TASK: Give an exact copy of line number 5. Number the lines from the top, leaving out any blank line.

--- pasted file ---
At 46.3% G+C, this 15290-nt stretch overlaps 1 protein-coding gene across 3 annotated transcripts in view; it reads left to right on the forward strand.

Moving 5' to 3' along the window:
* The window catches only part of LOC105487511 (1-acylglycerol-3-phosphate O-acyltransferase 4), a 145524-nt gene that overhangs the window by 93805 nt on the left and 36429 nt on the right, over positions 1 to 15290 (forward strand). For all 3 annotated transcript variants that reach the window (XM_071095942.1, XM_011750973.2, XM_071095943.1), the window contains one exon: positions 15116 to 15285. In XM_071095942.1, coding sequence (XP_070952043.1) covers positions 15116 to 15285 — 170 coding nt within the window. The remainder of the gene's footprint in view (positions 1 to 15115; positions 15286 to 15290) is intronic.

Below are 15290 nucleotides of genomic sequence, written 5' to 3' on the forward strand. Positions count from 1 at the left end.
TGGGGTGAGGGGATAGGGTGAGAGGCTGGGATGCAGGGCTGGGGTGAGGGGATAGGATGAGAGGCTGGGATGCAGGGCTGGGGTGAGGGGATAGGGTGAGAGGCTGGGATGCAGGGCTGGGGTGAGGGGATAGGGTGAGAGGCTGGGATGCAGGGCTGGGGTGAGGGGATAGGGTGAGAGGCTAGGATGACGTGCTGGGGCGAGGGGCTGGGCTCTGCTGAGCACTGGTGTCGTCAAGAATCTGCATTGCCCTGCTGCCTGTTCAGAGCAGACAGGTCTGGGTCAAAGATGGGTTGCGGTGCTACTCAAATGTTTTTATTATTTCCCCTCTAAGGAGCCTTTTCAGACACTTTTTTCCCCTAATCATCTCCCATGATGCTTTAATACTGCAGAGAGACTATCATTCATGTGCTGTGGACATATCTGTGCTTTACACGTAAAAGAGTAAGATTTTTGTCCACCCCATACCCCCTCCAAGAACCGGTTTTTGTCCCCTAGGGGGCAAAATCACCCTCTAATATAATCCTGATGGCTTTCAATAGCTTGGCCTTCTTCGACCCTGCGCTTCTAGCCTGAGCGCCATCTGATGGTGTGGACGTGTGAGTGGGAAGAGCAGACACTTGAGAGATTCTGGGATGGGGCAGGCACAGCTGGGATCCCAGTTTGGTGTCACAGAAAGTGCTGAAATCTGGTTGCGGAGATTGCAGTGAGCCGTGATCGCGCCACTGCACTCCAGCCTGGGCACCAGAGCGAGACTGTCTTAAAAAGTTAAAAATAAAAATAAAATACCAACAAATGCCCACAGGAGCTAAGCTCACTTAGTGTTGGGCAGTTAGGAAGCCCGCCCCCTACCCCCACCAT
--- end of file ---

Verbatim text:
TGGGGTGAGGGGATAGGGTGAGAGGCTGGGATGCAGGGCTGGGGTGAGGGGATAGGATGAGAGGCTGGGATGCAGGGCTGGGGTGAGGGGATAGGGTGAGAGGCTGGGATGCAGGGCTGGGGTGAGGGGATAGGGTGAGAGGCTGGGATGCAGGGCTGGGGTGAGGGGATAGGGTGAGAGGCTAGGATGACGTGCTGGGGCGAGGGGCTGGGCTCTGCTGAGCACTGGTGTCGTCAAGAATCTGCATTGCCCTGCTGCCTGTTCAGAGCAGACAGGTCTGGGTCAAAGATGGGTTGCGGTGCTACTCAAATGTTTTTATTATTTCCCCTCTAAGGAGCCTTTTCAGACACTTTTTTCCCCTAATCATCTCCCATGATGCTTTAATACTGCAGAGAGACTATCATTCATGTGCTGTGGACATATCTGTGCTTTACACGTAAAAGAGTAAGATTTTTGTCCACCCCATACCCCCTCCAAGAACCGGTTTTTGTCCCCTAGGGGGCAAAATCACCCTCTAATATAATCCTGATGGCTTTCAATAGCTTGGCCTTCTTCGACCCTGCGCTTCTAGCCTGAGCGCCATCTGATGGTGTGGACGTGTGAGTGGGAAGAGCAGACACTTGAGAGATTCTGGGATGGGGCAGGCACAGCTGGGATCCCAGTTTGGTGTCACAGAAAGTGCTGAAATCTGGTTGCGGAGATTGCAGTGAGCCGTGATCGCGCCACTGCACTCCAGCCTGGGCACCAGAGCGAGACTGTCTTAAAAAGTTAAAAATAAAAATAAAATACCAACAAATGCCCACAGGAGCTAAGCTCACTTAGTGTTGGGCAGTTAGGAAGCCCGCCCCCTACCCCCACCAT